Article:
I can see the point of the 3 bands - higher, middle and lower achievers - as that is useful to see if schools are failing one of the groups (there are schools round here who are brilliant at helping struggling pupils and basically ignore the higher achievers because they're doing well enough, and vice versa). Plus children can easily move between bands.

I'm pro GS and selective education, but trying to put children into narrow 10% bands is just awful. Will just add to competitive parent syndrome and cause headaches for the staff when CS Lewis-reading Hugo's mummy demands to know why Enid Blyton-reading Joshua is in the top 10% and Hugo is two bands lower.

Even worse for the poor children who are at the bottom end.

How are they planning to band them anyway? Is SEN taken into account? Is it all based on a verbal reasoning score, or on SATs?

Pyrrah Wed 17-Jul-13 12:13:20

Okay, so they're doing the banding based on SATs.

Some schools don't even do L6 or L7, so how can it really work?

janeyjampot Wed 17-Jul-13 12:29:25

Surely a lot of the success of children at this point is due to the school. I would think that the variation due to the different quality of education received at this point would be too great to make the results worthwhile.

I also think that this variation exacerbates the attainment and poverty gap, so compounding that situation with this new emphasis doubly disadvantages children who have the least opportunity to improve their social mobility.

poppydoppy Wed 17-Jul-13 12:46:09

This will just promote tutoring to the under 5s

JakeBullet Wed 17-Jul-13 12:48:31

I left school with no qualifications whatsoever having been written off as "not very academic". In fat I was just a later bloomer who was Dyspraxic, I now have a degree. Testing is all very well but it won't tell you anything about a child academically in many cases (not all cases...some are academic from the word go and stay that way). Children should not be written off at a young age though.

TheOriginalSteamingNit Wed 17-Jul-13 12:52:22

So, at 11, we're banding children according to where they are nationally.
At 16, they take final exams in which it's harder to do well.
Then some do technical/vocational exams, and some do traditional A levels.

Where could this be going? Free schools and academies allowed to 'cater for' (ie select for) particular bands (ie., the top bands) to provide education tailored to their particular needs (ie., exclude those who didn't do well at 11). I would not be surprised.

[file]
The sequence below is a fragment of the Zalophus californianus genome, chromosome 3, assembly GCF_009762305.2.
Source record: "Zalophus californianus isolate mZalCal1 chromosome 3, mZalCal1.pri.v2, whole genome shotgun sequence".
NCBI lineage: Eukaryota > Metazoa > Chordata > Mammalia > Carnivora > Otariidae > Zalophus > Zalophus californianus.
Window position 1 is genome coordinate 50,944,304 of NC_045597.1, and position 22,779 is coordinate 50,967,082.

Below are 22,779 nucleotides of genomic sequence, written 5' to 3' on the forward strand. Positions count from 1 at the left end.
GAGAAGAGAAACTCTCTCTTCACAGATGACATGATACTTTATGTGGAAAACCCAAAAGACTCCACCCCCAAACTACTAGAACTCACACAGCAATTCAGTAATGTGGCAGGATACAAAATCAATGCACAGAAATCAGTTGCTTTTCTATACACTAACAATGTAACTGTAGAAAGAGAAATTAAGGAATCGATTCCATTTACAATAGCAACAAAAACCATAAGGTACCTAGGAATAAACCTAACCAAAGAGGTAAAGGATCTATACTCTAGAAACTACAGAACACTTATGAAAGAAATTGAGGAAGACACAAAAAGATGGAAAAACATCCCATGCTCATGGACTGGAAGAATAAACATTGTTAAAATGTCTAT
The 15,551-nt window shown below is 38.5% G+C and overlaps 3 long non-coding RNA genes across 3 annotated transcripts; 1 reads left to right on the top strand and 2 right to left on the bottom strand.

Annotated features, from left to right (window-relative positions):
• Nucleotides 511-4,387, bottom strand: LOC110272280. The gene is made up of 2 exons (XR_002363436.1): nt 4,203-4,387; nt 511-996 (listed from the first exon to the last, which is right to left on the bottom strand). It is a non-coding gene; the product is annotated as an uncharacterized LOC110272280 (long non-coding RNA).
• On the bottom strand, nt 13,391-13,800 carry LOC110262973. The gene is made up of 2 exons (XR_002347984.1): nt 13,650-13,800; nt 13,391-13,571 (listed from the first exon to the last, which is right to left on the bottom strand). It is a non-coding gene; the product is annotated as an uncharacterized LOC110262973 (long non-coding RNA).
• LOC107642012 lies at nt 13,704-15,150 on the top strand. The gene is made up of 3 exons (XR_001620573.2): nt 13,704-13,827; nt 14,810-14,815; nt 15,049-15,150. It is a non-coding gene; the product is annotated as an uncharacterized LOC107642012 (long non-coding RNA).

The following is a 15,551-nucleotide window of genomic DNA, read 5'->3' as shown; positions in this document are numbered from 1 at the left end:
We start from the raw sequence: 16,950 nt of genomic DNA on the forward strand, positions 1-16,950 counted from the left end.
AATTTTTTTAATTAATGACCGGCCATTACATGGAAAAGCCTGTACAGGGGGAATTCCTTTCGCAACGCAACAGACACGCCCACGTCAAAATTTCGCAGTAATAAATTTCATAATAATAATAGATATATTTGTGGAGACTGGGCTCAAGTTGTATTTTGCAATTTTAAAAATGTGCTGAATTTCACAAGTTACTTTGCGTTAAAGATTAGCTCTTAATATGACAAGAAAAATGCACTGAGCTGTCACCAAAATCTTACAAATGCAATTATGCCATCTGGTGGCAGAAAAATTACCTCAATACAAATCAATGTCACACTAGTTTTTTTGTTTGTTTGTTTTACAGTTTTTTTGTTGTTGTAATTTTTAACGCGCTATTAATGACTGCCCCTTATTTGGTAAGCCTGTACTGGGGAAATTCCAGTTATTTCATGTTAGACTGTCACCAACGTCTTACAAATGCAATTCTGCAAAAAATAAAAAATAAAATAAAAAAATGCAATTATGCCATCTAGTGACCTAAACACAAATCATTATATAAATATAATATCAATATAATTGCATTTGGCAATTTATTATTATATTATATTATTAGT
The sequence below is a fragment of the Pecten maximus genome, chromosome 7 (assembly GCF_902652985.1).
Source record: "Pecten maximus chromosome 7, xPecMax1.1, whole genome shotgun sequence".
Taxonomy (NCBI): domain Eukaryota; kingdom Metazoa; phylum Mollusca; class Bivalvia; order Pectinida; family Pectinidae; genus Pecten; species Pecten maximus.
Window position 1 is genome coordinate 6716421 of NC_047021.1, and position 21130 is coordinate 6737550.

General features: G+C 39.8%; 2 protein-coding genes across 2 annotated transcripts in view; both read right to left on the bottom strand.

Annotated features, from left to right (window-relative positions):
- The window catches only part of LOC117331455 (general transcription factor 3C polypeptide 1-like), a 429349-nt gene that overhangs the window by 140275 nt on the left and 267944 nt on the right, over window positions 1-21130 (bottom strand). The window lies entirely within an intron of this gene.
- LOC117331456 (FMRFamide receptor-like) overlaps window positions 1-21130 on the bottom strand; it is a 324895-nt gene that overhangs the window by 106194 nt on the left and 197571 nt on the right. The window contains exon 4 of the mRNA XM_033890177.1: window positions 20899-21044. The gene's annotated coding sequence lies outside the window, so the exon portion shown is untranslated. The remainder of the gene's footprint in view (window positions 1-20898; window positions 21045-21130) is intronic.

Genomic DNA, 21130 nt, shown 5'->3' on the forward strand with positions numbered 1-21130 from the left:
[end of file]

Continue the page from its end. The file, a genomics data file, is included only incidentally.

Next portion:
tabbycat7 Wed 17-Jul-13 13:06:12

Testing does not make children brighter. All children will fall somewhere on the scale. Even if the gap between the highest achieving children and the lowest shrinks, there will still be a bottom 10%. I really can't see how this will "raise standards" when children are going to be labelled like this at 11. Its only a few steps from seating children with the "top" ones at the front and the lowest achievers in the corner with hats on with a D on [ angry]. Aren't our children the unhappiest in Europe? They're going to get a whole lot unhappier.

I'm so wound up about the other proposed changes as well I'm considering pulling my children out of school. It's totally a step in the wrong direction.

Robotindisguise Wed 17-Jul-13 13:09:00

Oh god - on behalf of summer-borns everywhere - just don't do this. "Needs more support" is just a euphemism for "is at the bottom". My DD is actually very bright for her age - but as a late August-born - naturally she can't do everything the September-borns can. These differences become less apparent by the age of 7 or so - just don't pigeonhole them before that!

Taffeta Wed 17-Jul-13 13:24:42

What tabbycat7 said.

This bloody government seems to be determined to put education policy back in the dark ages, where a child's self esteem is immaterial. angry